The centrifugal filter is as the name suggests! As the oil passes through the spinning plate of the filter I presume any heavier-than-oil particles are flung to the edge and trapped there, as you see in the image.

I suppose metal is heavier than oil. Hopefully clutch friction plate material is too. I will make some assumptions here. I am guessing centrifugal filters are less effective than normal filters otherwise more engines would have them. They're probably cheaper to manufacture otherwise my bike would have a normal filter.

I await for someone to put me straight on this.
14/11/2017 22:21:40 UTC
Andy Gray said :-
Looking more closely at the photo, I can see the gunk collecting around the edges.
15/11/2017 08:39:37 UTC
Ian Soady said :-
My Land Rover Discovery has a centrifugal filter as well as a conventional canister type one. Normal servicing routine is to change the centrifugal filter along with the oil at 12,000 miles and the canister every 2 oil changes although I do both every time.

I don't see why they would be cheaper in fact I'd expect them to be more expensive as the canisters probably only cost pennies for the bike manufacturer to buy. My Discovery filters both cost about the same to me.
15/11/2017 10:47:08 UTC
Ren - The Ed said :-
Spot on Andy.

Ian - the canisters are cheap enough to make but I wonder if the additional plumbing required to pump through the filter creates additional costs? The centrifugal filter on the 125 is stuck on the end of the crank.
15/11/2017 11:40:34 UTC
Bob said :-
To use a centrifugal filter you have to have a shaft to attach it to. Most car engines aren't in the correct configuration, but many bike engines could find room on the end of the crank-shaft if they wanted to.
Honda have used this system for years on their small bikes, I think the undidputed longevity of these revvy little chappies speaks volumes for the effectiveness of a roller bearing big end with pressure oil feed.
I guess it would only work for roller cranks because of the lower oil pressure, the feed from the clutch cover has to seal reliably at however many thousand RPM the crank is spinning, the ones I've seen use a spring loaded top-hat plunger - is the CBF similar?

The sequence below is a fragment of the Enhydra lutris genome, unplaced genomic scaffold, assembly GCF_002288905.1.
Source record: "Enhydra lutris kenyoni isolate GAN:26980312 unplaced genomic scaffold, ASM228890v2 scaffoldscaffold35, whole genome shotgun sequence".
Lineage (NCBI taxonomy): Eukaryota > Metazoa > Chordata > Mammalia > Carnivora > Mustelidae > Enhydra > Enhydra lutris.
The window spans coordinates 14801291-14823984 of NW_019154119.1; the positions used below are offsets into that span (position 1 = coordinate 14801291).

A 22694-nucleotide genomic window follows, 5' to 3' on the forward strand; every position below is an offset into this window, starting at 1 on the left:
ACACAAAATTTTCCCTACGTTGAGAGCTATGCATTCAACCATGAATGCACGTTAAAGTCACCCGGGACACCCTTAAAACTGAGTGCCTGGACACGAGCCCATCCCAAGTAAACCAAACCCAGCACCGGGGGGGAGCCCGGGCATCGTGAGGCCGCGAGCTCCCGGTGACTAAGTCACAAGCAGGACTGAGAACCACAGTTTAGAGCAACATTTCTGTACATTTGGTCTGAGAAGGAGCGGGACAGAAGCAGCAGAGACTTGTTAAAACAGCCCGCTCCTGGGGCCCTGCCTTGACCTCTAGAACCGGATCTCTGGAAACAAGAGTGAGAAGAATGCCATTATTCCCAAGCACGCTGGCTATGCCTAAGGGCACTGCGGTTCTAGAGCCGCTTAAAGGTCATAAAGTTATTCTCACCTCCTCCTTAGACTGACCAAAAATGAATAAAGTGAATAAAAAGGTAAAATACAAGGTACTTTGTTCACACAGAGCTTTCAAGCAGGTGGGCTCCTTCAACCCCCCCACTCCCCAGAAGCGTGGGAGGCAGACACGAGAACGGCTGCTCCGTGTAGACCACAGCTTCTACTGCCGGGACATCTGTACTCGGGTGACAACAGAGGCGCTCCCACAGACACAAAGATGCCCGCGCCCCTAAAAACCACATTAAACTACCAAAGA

Most manufacturers have moved away from lip seals on the cranks, the alternators now run in engine oil and there is no points plate these days. It makes for a more oil tight engine, my KLX engine has only a gearchange shaft and output shaft lip seal in its engine.

21/11/2017 10:48:53 UTC
Ren - The Ed said :-
If this is what you mean by a "spring loaded top-hat plunger" then yes. This is what's on the CBF125.

As per your KLX the CBF125 has regular gaskets on the engine cases but the only rubbery seals are the gearshift shaft and the output shaft.

The centrifugal filter's top hat plunger
21/11/2017 13:02:16 UTC
Ian Soady said :-
"To use a centrifugal filter you have to have a shaft to attach it to. "

The one on my Discovery doesn't - it's spun by the oil pressure. You can sometimes hear it spooling down when the engine is switched off. I understand it can spin at some astronomical speed.

But it would be difficult to find room for this type on the average bike.

Actually, come to think of it, the "sludge traps" in bikes like Triumph and Norton twins are in fact centrifugal filters. They're located in the crankshafts so pretty inaccessible and only cleaned out as part of a major overhaul. And they're usually packed with rubbish.

Item 3 on the attached (BSA version).


21/11/2017 14:51:26 UTC
Ren - The Ed said :-
Sludge trap? In the crank? Golly, some folks say motorcycle technology hasn't moved on much.
22/11/2017 12:08:43 UTC
 

Post Your Comment Posts/Links Rules

Your Name

Your Comment

Captcha
Please enter the above number below




# 163000
image used for spacing
Valid HTML?
205
Admin
Classifieds